7 to 12 Years Old
During the years of 7-12, children will not only be losing their baby teeth, but they will start to obtain their permanent teeth. Maintaining proper oral health is extremely important during this age range as we don’t get a second chance with permanent teeth. At 6 years of age most children can begin to brush on their own, however it is recommended to confirm if they are brushing sufficient during their 6-month checkups at a pediatric dental office. Often parental assistance is recommended for brushing and flossing prior to bed especially for the younger ones in this age group.
It is crucial to maintain visits to the pediatric dentist every six months during this time to ensure that the permanent teeth are erupting properly and that they are protected. When the first permanent molars fully erupt they can be sealed to help protect these permanent teeth in the area where 80% of cavities develop. As each child transitions into all permanent teeth, these years are a pivotal time to establish habits and cavity prevention that will last a lifetime.
At each visit we will evaluate the eruption of the permanent teeth, and ongoing development of the unerupted teeth and jaw development. By closely monitoring the eruption of permanent teeth we can determine if there is a need for early orthodontic treatment, or if they the teeth are developing in a healthy manner.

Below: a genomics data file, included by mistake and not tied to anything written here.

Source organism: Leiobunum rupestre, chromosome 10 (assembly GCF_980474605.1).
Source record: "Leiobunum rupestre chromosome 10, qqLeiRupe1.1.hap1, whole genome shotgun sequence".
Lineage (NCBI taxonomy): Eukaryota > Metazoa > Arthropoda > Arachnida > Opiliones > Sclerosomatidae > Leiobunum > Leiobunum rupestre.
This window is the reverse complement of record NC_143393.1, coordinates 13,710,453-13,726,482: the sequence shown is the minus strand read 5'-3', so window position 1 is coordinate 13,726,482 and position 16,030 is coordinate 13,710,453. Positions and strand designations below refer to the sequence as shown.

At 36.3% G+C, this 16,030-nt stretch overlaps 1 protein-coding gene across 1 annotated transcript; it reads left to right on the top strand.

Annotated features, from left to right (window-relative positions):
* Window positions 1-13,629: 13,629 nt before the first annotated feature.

Below are some common questions parents have during dental visits with their pre-teen children:
My child’s lower teeth are coming in behind the baby teeth is that okay?
We often see permanent teeth come in behind the baby teeth. In these situations, it is very important for a pediatric dentist to evaluate the position of the permanent teeth and determine if the baby teeth may need some help with “wiggling out.” Often if the tooth is close to erupting in the right position we are able to monitor and reevaluate during a set time frame. With the baby teeth out of the way the tongue which is a very strong muscle will aid in improving the positioning of the permanent teeth.
Is it okay for my child to wiggle on their loose tooth?
When a baby tooth is being replaced by permanent tooth, we do recommend aiding in the loss of the baby tooth. Some children may be eager to lose teeth, so comparing the tooth to the eruption chart provided below will aid in determining if the tooth may ready to fall out naturally.
What can I do to help decrease the chance that my child has cavities?
The simplest thing in this age group is to ensure that they are both brushing twice daily and flossing once a day. We as well want to limit any sugar containing drinks to mealtime if consumed at all. If extra steps are deemed necessary, the use of a fluoride mouth rinse when the patient is able to swish and spit properly may be used.
Will my child need braces?
We evaluate the growth, development, and alignment of teeth at each dental visit. Usually around 7-8 years of age we have an idea of how a child’s permanent teeth will line up. At this age we are able to determine if there are any concerns or if there is a need for an orthodontic evaluation. By having an orthodontist in our office, we are able to make sure that each child in has the care they need efficiently, easy, and fortunately for parents these evaluations are always free. It has been a trend to see younger and younger patients with early orthodontic treatment. By Dr. Justin have extensive orthodontic training he is able to evaluate if there is a true need for early treatment, or if the patient would benefit from waiting until they are more mature and are able to have 1 set of braces.
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